Change one behavior is an extremely difficult task. Only those who have tried to eat better, exercise more, stop drinking or tried to change any other type of habit know that the tendency is always to sabotage our efforts and leave our plans for later.
The most traditional way to make someone change a behavior is to show the pros and cons of that act. But this method is not as efficient because most of the behaviors that we have are instinctive. Our thoughts are not as rational as we think they are.
Two types of thinking
Our brain tends to form thoughts: the system 1 and system 2 (or automatic and reflective system).
The first system is automatic, fast, instinctive and unconscious. It is where we process everyday things like driving a car on an empty road, feeling fear in turbulence or smiling when we see a puppy. The second system is slower, logical, and conscious and we use it when we need to do math, make more complex decisions or pay attention to important things.
We tend to use System 1 much more and are often driven by instinctive decisions and behaviors. Knowing this trend, we can use Behavioral Design to create simple, cheap and scalable nudges that are, by far, more effective and will direct our user or consumer to act in the direction we plan.
They are small and generally inexpensive interventions that predictably change people’s behavior, without prohibiting any options or significantly altering their economic incentives e.g. placing a fly sticker inside a urinal significantly helps the sight of men and consequently decreases the level of dirt in the environment.
In general, Behavioral Design (BD) is a systematic approach to apply behavioral insights to solve design challenges that focus on human behavior1.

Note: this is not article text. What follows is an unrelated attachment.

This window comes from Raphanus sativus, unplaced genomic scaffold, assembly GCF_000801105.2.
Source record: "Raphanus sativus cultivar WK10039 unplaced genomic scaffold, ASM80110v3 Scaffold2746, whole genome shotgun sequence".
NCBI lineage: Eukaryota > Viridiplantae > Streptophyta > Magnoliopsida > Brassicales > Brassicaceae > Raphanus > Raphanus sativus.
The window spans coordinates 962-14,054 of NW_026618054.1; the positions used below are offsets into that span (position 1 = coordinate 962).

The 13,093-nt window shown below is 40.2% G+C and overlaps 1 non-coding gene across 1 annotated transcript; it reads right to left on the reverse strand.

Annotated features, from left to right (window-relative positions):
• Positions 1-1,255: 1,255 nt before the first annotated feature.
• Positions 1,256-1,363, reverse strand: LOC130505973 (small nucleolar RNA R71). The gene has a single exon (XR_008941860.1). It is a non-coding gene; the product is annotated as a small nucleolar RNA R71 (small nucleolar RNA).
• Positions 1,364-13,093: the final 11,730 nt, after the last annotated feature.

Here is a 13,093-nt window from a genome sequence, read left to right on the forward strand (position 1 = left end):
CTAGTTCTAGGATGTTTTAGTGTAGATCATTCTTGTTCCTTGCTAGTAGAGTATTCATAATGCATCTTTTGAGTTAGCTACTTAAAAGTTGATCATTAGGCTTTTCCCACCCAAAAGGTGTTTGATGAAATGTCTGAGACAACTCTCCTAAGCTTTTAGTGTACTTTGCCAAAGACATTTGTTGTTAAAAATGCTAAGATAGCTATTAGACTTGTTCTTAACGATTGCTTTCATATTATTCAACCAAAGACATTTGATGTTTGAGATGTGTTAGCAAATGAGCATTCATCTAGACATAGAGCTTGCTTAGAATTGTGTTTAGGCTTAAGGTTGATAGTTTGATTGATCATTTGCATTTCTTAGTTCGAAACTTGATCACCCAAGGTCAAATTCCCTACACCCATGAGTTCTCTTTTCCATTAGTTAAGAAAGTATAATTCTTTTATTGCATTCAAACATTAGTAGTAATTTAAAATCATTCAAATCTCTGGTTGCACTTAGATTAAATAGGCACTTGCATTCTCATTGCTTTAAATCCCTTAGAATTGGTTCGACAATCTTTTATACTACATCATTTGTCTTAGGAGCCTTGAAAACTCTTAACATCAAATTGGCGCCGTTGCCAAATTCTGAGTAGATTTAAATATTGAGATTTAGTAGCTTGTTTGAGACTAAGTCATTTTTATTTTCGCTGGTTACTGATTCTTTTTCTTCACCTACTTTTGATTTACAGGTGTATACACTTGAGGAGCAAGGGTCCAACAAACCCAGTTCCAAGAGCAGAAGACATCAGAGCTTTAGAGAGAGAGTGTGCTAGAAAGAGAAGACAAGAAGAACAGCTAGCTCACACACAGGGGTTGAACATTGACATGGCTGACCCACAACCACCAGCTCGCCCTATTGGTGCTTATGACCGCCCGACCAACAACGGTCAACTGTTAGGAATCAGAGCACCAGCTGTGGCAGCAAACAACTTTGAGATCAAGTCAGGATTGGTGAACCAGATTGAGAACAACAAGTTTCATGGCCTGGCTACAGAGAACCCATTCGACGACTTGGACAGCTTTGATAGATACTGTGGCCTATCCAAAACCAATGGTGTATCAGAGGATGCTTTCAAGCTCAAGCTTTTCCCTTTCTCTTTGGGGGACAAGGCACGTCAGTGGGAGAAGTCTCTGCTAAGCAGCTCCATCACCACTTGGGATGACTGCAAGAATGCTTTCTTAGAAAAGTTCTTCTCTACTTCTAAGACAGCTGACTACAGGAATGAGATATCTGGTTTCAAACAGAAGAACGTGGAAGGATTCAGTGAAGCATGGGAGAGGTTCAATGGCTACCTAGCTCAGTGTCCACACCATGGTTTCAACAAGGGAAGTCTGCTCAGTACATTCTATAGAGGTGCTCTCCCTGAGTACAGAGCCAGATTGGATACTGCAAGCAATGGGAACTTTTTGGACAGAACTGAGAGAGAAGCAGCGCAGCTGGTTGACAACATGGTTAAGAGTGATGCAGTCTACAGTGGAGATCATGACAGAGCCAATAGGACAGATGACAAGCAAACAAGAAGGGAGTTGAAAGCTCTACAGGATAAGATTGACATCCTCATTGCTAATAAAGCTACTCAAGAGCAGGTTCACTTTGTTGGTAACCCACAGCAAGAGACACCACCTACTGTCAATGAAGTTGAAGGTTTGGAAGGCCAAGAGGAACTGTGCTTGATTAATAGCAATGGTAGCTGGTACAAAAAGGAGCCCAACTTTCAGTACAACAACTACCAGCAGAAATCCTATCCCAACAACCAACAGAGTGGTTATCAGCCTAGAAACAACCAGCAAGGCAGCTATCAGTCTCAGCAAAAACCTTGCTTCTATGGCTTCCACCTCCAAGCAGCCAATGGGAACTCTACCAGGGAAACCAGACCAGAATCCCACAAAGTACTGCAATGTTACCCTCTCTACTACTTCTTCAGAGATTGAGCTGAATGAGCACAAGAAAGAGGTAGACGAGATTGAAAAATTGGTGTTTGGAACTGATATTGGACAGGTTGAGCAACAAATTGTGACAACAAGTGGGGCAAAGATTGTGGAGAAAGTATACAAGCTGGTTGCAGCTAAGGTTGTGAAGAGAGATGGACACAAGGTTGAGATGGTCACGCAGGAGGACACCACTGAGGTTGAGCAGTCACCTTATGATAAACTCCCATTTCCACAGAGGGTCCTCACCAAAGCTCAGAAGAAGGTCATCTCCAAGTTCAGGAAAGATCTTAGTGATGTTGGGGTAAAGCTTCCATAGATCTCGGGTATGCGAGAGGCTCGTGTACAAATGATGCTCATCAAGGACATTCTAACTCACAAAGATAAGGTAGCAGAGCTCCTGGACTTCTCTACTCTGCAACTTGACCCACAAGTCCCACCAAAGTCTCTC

These behavioral insights can come from areas such as behavioral sciences, behavioral economics, neuroscience and psychology. Each area dedicated to understanding human behavior is valuable for behavioral designers to be able to create ways to influence behavioral changes in people.
How to influence behavior
There are different techniques that benefit from different cognitive biases of the human being to influence behavioral changes. We will see many of them in the next articles, but one of the techniques that we will see shortly is known as Anchoring.
Anchoring bias refers to the trend to depend on a single feature of an event to notify decision making. This means that our behavior is anchored in what we have as a reference.
A good example of this can be seen where Steve Jobs anchored the iPad price at its launch.
Notice the public reaction as Steve Jobs revealed that the iPad price will not be $999 but will start at $499. This small change was able to mess with the audience’s system 1 (instinctive).
Within the Digital Design scenario, we can also see anchoring being widely used. A simple example that you probably have seen are pricing plans for a service or product. Call our behavioral product design professionals at Pixetic to win the market and the customers all over the world.